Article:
e.tv plans to change the free-to-air landscape on its 15th birthday next month – by launching four new channels on the digital terrestrial television platform via an OpenView HD satellite. Debashine Thangevelo caught up with e.tv’s group head of channels, Monde Twala, to learn about the channel’s history, its expansion and what it means for viewers, while also getting some hints about upcoming content…

IF anyone understands the heartbeat of e.tv it is Monde Twala, the company’s group head of channels.

Having spent almost 14 years with e.tv, which started broadcasting on Thursday, October 1, 1998, from 5pm to 11pm, Twala has shared in the channel’s struggles and successes as it went on to broad- cast for 24 hours a day in 1999.

Despite industry predictions that it would collapse, especially with the channel facing financial ruin in early 2000, it survived. Fifteen years later and with 17 million viewers, the broadcaster is stronger than ever and on the brink of launching four new channels, in addition to e.tv and eNCA.

On how far they have come, Twala says: “The business has matured quite well in 15 years. Our programming strategies are getting better and better, in terms of relevance and our approach to content, both local and international. I think we are staying on top of trends, finding out what works and what doesn’t, which creates quite an exciting future in terms of looking ahead.”

Some of the first shows to broadcast on the channel were Baywatch and The Oprah Winfrey Show.

The affable Twala, who is the epitome of cool, calm and collected, continues: “Over the years, we have managed to develop key pillars that drive our content strategy. So soapies and obviously the news are a big part of the brand. As well as movies, the reality series, wrestling, etc. We are growing new audiences and introducing new genres.”

When asked whether eNCA, which launched on June 1, 2008, was affected by the launch of SABC’s 24-hour news channel and the Guptas’ African News Network 7 (ANN7), being the consummate professional that he is, he steered clear of any mudslinging and controversy.

“I think competition is healthy. I think the one element we pride ourselves on is to be able to develop content and promote diversity. And the more diversity there is in the market, it keeps us on our toes and allows us to stay at the top of our game.

“We are fully aware we are entering a digital space – we have to be ready for it. We have to be forward-thinking. I think growing the market is important. We want to be at the forefront of that and advancing our offering.

“It is 15 years with one channel. We have managed to introduce a 24-hour news channel. We have managed to grow in Africa and with our pan-African programming.”

Now for the big surprise – while celebrating its 15th milestone on October 15, e.tv will be launching eKasi+, eMovies+, eAfrica+ and eToonz+.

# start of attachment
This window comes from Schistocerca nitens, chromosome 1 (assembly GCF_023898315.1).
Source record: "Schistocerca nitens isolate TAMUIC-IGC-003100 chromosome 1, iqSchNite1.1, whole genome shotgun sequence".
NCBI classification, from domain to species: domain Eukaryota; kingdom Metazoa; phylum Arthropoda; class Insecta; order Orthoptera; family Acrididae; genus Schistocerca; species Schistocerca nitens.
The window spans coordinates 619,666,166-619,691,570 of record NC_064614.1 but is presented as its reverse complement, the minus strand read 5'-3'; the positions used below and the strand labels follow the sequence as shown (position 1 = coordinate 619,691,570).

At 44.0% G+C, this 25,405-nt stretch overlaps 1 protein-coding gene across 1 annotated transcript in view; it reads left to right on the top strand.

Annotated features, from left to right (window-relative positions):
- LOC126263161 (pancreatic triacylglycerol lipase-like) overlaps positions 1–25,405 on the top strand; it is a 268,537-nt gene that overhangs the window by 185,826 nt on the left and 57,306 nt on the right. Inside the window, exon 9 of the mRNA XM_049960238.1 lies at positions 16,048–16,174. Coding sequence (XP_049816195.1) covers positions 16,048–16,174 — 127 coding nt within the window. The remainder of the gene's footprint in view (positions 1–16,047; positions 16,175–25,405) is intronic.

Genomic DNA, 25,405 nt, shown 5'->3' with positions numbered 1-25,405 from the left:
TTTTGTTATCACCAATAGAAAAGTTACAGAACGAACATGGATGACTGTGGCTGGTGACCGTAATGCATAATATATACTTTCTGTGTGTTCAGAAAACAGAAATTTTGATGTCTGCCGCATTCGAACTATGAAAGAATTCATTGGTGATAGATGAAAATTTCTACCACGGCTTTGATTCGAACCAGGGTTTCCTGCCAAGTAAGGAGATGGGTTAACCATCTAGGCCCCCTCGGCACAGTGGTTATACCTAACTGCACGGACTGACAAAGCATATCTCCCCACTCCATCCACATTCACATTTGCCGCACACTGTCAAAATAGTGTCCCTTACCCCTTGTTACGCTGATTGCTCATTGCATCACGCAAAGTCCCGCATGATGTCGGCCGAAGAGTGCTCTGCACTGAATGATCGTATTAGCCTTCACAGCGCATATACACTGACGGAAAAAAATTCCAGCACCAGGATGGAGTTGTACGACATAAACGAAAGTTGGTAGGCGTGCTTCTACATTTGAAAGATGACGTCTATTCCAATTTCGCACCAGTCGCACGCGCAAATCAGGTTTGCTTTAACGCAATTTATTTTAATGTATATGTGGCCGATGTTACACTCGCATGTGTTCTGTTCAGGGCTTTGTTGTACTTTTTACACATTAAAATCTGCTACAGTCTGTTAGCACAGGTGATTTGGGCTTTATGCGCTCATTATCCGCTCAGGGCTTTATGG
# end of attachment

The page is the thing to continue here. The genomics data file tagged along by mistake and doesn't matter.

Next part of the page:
Twala says: “We have been good at finding gaps in the market. People want choice. That is why we are launching four additional channels on the free-to-air digital terrestrial television (DTT) platform. We are looking at an entertainment channel, a local content channel, a movie channel and a kiddie-themed channel.

“We are extending the success of our eKasi dramas for our themed channel. We are commissioning sitcoms, game shows, lifestyle magazine shows. We are looking at Nollywood offerings – basically everything across various genres.”

To fulfil the content mandate, he says they are working closely with the production sector to ensure they are “getting the right balance” when it comes to educating and entertaining the market.

“We have an entertainment talk show with Khanyi Mbau. We are also going to get South Africa talking with a daily talk show hosted by Masechaba Lekalake.”

Other homegrown highlights include Ntombi Mzolo hosting a music show, Katlego Mlambo taking viewers on a culinary adventure with his cooking show and Bonolo Nkosi keeping gospel aficionados suitably entertained.

“What is important is that we need to use this opportunity to unearth new talent and new conversation. And part of that means we need to identify people. So you will get mainstream people/actors and new talent who will change the dynamic of television at the moment. All you have to do is look at what we have done with eKasi. We gave first-time actors, writers and directors an opportunity.”

From a logistics standpoint, four new channels means an expansion of their operation.

“We have been getting ready to launch digital channels for a couple of years now. It has been a steady progress.

“We had to build new infrastructure and expand in terms of operational playouts and staff. We had to employ and train new people and upskill others to get them ready for the multi channel. And we are fortunate to have a loyal and dedicated staff to get us ready for the October launch.”

While local content will be the mainstay of the channel, it will also have an international influence, especially with movies and series.

“Our key objective is to grow our brand and continue to be the entertainment destination of choice. We have secured movie and series deals with some of our international partners. Local content is the key driver and we will continue to come up with concepts we feel will fill the gaps,” Twala says.

• e.tv will launch the four new channels during its 15th birthday celebrations on October 15.


• Sabido Investments has established Platco Digital (a sister company to e.tv), which will launch and manage the free-to-air satellite offering called OpenView HD.

• It will carry the existing e.tv channel, the new e channels and independent channels.

• OpenView HD will launch with a minimum of 15 channels next month. The OpenView HD set-top box will be available at retail stores nationwide at a cost of R1 299, which includes the satellite dish and installation.

• It is a once-off payment – there are no subscription fees.

Source: Tonight – Debashine Thangevelo